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Robert Wagenaar

The Tuning Educational Structures in Europe project (2000–), co-financed by the European Commission and by the universities directly involved, is a grass-roots response to the Bologna Declaration. It was inspired by the idea that system reforms, a prime responsibility of national governments, should be complemented by structural reforms regarding the way in which study programmes were offered, which is the responsibility of higher education (HE) institutions and their staff. Tuning designed a structure which allowed for the development of a toolbox to support the modernisation of degree programmes by offering a methodology for reform and international benchmarks at subject area level. It requires the change from expert-driven education to a student-centred approach which includes active learning. Tuning was indeed successful in involving many hundreds of universities and thousands of academics in developing its toolbox. However, the paradigm shift is still far from a widespread reality as a Tuning impact study and other studies have showed. Recently Tuning launched a new initiative to support the benchmarks with detailed assessment frameworks offering a basis for the transnational measurement and comparison of learning.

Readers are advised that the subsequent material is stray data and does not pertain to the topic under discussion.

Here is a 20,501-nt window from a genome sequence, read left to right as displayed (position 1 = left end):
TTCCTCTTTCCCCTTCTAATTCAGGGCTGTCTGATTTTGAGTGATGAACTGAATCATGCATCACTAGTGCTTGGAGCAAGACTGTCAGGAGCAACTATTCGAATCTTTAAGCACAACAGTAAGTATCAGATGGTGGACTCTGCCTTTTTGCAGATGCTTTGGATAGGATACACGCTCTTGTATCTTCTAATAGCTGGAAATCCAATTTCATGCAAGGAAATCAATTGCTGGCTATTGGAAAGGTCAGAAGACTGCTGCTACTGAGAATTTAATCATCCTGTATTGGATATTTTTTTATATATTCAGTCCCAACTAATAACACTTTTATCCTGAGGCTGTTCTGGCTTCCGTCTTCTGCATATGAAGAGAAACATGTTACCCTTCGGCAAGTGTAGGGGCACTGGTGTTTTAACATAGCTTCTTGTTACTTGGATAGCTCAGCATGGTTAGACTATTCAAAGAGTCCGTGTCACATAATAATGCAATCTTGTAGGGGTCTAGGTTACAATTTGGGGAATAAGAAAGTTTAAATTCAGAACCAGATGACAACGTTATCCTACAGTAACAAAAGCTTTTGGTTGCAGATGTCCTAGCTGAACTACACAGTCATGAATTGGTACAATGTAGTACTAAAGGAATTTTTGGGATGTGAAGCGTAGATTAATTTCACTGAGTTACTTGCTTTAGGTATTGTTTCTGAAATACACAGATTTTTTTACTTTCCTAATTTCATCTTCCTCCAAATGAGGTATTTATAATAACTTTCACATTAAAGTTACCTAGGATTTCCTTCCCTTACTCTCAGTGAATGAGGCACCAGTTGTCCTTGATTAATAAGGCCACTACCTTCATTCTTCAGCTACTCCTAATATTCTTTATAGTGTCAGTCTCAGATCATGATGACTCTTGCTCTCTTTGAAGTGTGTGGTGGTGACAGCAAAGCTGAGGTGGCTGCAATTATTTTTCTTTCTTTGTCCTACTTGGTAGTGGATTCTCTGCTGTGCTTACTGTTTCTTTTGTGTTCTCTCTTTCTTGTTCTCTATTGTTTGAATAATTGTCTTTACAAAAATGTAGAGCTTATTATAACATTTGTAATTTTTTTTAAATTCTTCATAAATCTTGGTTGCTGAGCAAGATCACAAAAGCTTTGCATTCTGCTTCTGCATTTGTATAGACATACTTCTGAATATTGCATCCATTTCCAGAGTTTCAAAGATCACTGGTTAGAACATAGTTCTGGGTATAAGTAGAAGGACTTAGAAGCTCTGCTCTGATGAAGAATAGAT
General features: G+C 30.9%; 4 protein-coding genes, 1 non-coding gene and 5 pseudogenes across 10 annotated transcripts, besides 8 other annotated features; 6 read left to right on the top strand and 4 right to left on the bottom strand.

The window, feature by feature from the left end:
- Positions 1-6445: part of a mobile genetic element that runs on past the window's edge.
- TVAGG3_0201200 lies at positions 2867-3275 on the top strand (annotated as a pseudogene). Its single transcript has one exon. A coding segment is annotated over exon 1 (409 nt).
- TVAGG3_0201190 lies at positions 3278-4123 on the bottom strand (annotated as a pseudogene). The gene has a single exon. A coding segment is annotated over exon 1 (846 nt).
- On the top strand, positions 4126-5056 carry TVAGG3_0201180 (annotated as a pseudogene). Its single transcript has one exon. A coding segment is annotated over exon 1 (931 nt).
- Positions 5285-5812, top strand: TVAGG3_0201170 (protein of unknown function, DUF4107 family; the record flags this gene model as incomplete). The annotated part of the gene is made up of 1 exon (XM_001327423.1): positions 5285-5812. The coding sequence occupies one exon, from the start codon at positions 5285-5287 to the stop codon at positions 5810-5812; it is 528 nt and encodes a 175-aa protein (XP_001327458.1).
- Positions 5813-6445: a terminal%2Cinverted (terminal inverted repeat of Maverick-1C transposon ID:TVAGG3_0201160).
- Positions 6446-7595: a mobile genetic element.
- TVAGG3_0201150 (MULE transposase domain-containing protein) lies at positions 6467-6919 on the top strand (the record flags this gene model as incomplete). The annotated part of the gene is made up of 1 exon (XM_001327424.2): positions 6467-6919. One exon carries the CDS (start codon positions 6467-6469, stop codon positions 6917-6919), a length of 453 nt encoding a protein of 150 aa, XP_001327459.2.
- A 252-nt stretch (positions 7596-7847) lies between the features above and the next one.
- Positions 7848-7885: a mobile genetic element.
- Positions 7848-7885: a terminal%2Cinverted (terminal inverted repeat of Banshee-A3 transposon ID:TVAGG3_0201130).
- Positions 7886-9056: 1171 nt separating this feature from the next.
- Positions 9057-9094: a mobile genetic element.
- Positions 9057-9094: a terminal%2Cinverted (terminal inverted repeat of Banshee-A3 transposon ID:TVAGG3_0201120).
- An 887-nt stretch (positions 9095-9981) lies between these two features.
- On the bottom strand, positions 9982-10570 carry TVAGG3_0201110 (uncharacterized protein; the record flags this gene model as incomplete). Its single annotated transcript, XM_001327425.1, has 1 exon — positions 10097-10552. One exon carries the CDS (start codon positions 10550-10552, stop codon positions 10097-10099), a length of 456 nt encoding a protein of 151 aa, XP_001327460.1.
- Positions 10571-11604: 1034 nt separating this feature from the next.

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Robert Wagenaar

It is widely accepted at present that graduates should not only be knowledgeable but also skilled; that is, to apply the learning they have gained in practice. To define what should be learned, governments all over the world have initiated the development of (inter)national qualifications frameworks. These benchmarks have also been developed at subject area level, resulting from transnational initiatives of higher education (HE) institutions and their academics. Although these instruments offer us clear indicators of what should be learned, they do not tell us how this learning should take place and whether the intended outcomes are achieved. This requires additional political action and the development of further policies in two directions: better infrastructures at HE institutions for staff training, and measurement tools that offer reliable evidence regarding the outcomes of a learning process in a comparative perspective. This chapter outlines what has already been done in the past, and what still has to be done in the future to guarantee that HE contributes to the building of prosperous and sustainable societies.